Milk Line – What does it all mean?September 16, 2014 | Category: Agronomy |
Harvest maturity (occurring around 25% grain moisture) usually refers to the point at which harvest and mechanical loss are at a minimum. Before this happens, corn develops a black layer which is located at the base of the kernel opposite to the embryo. Typically this occurs approximately 55-65 days after silking.
Another way to estimate the time left until maturity is by using the milk line. After kernels have dented, a milk line appears across the kernels. This line moves down the kernel towards the cob. When the hard starch line approaches the cob, the black layer will form. It usually takes 20 days for the milk line to progress from the kernel tip (early dent) down to the base. For example, a kernel at ½ milk line will take about 10 days to reach black layer. From the end of the dough stage, it takes about 30-35 days to black layer.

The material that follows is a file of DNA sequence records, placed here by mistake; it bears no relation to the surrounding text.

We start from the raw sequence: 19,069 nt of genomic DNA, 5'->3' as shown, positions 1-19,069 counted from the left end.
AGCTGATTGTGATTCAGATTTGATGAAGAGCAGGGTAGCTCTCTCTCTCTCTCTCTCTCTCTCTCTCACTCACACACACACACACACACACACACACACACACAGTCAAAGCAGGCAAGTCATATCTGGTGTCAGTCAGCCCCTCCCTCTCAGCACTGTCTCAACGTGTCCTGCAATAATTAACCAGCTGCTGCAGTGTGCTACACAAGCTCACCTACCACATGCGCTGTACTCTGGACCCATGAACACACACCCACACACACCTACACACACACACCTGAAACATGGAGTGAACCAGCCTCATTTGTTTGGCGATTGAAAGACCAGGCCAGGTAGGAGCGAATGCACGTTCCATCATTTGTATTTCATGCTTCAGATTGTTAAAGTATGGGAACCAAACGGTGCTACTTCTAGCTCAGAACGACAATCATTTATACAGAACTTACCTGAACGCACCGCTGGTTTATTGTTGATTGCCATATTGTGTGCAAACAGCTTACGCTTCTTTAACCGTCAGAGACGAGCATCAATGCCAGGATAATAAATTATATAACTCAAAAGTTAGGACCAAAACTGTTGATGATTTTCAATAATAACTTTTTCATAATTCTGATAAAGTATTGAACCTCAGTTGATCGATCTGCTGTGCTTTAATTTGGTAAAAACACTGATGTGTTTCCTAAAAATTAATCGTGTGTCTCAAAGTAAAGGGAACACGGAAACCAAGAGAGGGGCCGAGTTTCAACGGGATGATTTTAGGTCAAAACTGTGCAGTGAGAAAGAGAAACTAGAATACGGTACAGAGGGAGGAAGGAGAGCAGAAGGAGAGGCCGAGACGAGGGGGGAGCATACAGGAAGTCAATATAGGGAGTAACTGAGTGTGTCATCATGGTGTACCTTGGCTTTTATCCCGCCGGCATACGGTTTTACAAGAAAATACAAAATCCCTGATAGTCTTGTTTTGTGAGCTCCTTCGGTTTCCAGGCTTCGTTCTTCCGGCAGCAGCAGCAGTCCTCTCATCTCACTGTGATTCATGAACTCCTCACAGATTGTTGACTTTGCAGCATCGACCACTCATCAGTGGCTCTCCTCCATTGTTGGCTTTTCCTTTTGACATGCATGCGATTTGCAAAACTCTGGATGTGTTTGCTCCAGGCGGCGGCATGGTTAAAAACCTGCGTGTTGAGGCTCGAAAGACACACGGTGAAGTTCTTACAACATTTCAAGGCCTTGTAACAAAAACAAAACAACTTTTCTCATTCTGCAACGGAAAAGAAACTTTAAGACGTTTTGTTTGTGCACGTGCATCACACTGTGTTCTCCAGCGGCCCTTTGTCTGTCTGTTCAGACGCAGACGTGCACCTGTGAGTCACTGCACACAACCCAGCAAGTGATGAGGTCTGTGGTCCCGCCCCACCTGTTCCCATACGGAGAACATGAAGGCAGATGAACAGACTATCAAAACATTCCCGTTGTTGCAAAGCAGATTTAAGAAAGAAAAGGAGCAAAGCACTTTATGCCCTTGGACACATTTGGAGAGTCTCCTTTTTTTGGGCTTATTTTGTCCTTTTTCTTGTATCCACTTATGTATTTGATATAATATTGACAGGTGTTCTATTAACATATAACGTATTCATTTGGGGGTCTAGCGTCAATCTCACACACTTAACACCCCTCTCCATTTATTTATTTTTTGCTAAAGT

When the hard starch reaches the kernel base, it cuts off all water and dry matter transfer and forms the “black layer”. This means you have arrived at physiological maturity and frost is no longer a concern. Grain moisture at physiological maturity can range from 25-35%. Black layer formation begins at the tip of the ear and finishes at the base. Kernels are continuing to accumulate dry matter up until black layer.
Corn that matures earlier (often related to flowering) will dry down faster due to warmer weather. Late maturing corn will dry at a slower rate due to cooler temperatures. Husk leaf coverage and tightness, husk leaf senescence, husk leaf number and thickness as well as ear angle are other factors that play into how fast each hybrid will dry down. Typically, corn that reaches black layer in September will see 1 point of moisture drop per day compared to around 0.5% in October and very minimal in November. Due to this year’s later planting date and cooler summer, expect corn not to dry down as well and be harvesting at higher moistures.
While you are waiting for your corn to be ready for harvest, take some time to walk your fields and note any issues that could affect harvest such as stalk strength. Put a harvest plan in place to deal with any challenges.
Laura Johnston, CCA-ON, Maizex Seeds Yield Specialist, West Elgin County